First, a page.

On Wednesday the Equal Employment Opportunity Commission (EEOC) approved in a 4-1 vote updated enforcement guidance governing the legality of considering a job applicant’s or employee’s criminal history when making hiring or other employment decisions. Commissioner Victoria Lipnic (R) joined the Democrat Commissioners in support of the guidance, while Constance Barker (R) was the lone member to vote against the new guidance. The Commission was scheduled to address guidance on reasonable accommodations under the Americans with Disabilities Act (ADA) as well, but did not consider this topic during the April 25 meeting. Although the use of credit history for employment screening had been a topic of discussion during an earlier Commission meeting, the Commission has not issued guidance on this topic either. Given Commissioner Stuart Ishimaru’s (D) impending resignation, it is likely that any new guidance on reasonable accommodation or credit history would need to be a bipartisan effort with only four Commissioners if such guidance is issued at all anytime soon.

In a press release, EEOC Chair Jacqueline Berrien said that the new guidance “clarifies and updates the EEOC’s longstanding policy concerning the use of arrest and conviction records in employment, which will assist job seekers, employees, employers, and many other agency stakeholders.” According to the Commission, the updated guidance incorporates new case law concerning the application of Title VII to employers’ consideration of a job applicant or employee’s criminal history. The EEOC asserts that the guidance “also updates relevant data, consolidates previous EEOC policy statements on this issue into a single document and illustrates how Title VII applies to various scenarios that an employer might encounter when considering the arrest or conviction history of a current or prospective employee.”

The updated enforcement guidance and related Q&A document are available through the EEOC’s website. The Commission asserts that these documents discuss the following topics:

  • How an employer’s use of an individual’s criminal history in making employment decisions could violate the prohibition against employment discrimination under Title VII;
  • Federal court decisions analyzing Title VII as applied to criminal record exclusions;
  • The differences between the treatment of arrest records and conviction records;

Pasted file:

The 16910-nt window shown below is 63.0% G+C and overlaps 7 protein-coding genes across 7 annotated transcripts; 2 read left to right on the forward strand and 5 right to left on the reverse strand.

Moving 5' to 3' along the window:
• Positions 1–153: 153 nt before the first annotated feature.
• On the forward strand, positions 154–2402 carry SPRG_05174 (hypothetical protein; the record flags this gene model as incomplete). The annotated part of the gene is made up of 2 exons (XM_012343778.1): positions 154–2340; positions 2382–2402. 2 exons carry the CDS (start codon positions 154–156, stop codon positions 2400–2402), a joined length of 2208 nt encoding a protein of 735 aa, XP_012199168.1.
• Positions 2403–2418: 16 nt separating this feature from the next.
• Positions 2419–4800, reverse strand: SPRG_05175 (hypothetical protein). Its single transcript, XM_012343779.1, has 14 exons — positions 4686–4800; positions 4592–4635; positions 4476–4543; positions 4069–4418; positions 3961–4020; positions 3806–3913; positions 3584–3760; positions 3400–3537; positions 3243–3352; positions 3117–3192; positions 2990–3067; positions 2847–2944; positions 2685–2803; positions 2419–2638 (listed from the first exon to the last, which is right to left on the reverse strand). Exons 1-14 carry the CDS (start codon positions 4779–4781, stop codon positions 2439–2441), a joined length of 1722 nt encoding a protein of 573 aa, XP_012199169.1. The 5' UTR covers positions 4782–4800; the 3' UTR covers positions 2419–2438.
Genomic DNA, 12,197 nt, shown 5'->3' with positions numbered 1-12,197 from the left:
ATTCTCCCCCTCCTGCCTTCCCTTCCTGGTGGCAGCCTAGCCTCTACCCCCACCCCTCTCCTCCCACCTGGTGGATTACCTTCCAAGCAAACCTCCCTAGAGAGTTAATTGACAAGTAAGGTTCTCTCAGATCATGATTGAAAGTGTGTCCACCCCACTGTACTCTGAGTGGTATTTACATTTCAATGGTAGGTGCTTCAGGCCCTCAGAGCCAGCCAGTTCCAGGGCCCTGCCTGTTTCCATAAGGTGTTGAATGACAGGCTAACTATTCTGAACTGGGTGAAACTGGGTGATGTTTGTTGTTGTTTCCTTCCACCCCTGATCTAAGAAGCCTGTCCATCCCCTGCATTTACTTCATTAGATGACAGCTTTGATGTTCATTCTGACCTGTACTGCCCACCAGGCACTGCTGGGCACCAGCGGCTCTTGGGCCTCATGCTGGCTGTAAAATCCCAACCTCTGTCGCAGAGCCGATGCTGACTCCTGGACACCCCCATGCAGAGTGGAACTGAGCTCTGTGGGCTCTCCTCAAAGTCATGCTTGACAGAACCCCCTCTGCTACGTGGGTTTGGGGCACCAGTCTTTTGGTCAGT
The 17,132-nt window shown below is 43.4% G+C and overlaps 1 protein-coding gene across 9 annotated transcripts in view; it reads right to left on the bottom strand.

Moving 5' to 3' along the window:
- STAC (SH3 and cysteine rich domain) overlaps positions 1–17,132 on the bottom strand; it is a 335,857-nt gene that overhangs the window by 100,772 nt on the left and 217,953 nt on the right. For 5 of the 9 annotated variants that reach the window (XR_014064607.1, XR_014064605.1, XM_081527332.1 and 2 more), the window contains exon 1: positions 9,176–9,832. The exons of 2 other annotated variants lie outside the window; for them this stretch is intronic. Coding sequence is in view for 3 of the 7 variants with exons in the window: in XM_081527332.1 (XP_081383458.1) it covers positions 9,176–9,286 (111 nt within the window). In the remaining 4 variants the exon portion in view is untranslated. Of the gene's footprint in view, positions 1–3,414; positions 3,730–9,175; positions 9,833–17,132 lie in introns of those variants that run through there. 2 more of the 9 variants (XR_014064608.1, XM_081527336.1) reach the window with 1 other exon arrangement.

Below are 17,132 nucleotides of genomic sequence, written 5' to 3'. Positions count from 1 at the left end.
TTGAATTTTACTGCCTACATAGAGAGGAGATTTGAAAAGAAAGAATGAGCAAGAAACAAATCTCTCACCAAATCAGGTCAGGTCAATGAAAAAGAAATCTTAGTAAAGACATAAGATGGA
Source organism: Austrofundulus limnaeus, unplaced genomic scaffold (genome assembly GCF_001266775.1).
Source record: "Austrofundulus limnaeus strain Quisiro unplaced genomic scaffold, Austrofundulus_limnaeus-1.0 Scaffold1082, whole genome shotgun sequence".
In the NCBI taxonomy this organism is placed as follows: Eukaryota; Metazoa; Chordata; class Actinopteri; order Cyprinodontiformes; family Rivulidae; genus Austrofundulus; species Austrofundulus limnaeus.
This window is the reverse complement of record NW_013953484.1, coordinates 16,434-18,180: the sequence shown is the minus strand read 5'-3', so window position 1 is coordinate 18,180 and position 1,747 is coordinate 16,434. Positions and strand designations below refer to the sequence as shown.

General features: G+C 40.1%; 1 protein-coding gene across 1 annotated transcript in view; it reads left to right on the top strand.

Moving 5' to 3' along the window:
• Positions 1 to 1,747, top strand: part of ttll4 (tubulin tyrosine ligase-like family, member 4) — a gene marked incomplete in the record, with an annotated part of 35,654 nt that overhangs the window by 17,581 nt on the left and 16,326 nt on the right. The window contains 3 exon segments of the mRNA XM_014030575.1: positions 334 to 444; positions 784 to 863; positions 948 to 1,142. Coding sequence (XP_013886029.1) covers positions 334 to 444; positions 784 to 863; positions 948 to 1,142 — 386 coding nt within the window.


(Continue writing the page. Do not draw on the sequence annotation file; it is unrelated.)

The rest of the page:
• The applicability of disparate treatment and disparate impact analysis under Title VII;
  • Compliance with other federal laws and/or regulations that restrict and/or prohibit the employment of individuals with certain criminal records; and
  • Best practices for employers.

The guidance includes a detailed discussion of the three factors identified by the Eighth Circuit in its 1975 Green v. Missouri Pacific Railroad decision that were relevant to assessing whether an exclusion is job related for the position in question and consistent with business necessity absent a validation study that meets the Uniform Guidelines of Employee Selection Procedures:

  • The nature and gravity of the offense or conduct;
  • The time that has passed since the offense or conduct and/or completion of the sentence; and
  • The nature of the job held or sought.

The guidance also includes examples of criminal conduct exclusions that do not consider the Green factors, as well as targeted exclusions that are guided by these factors. The guidance also sets forth how an individualized assessment may help an employer avoid Title VII liability. Notably, in recognition of the fact that employers in some industries are subject to federal requirements that prohibit individuals with certain criminal records from holding particular positions, the guidance states that compliance with federal laws and/or regulations is a defense to a charge of discrimination. However, state and local laws or regulations are preempted by Title VII if they “purport[] to require or permit the doing of any act which would be an unlawful employment practice” under Title VII.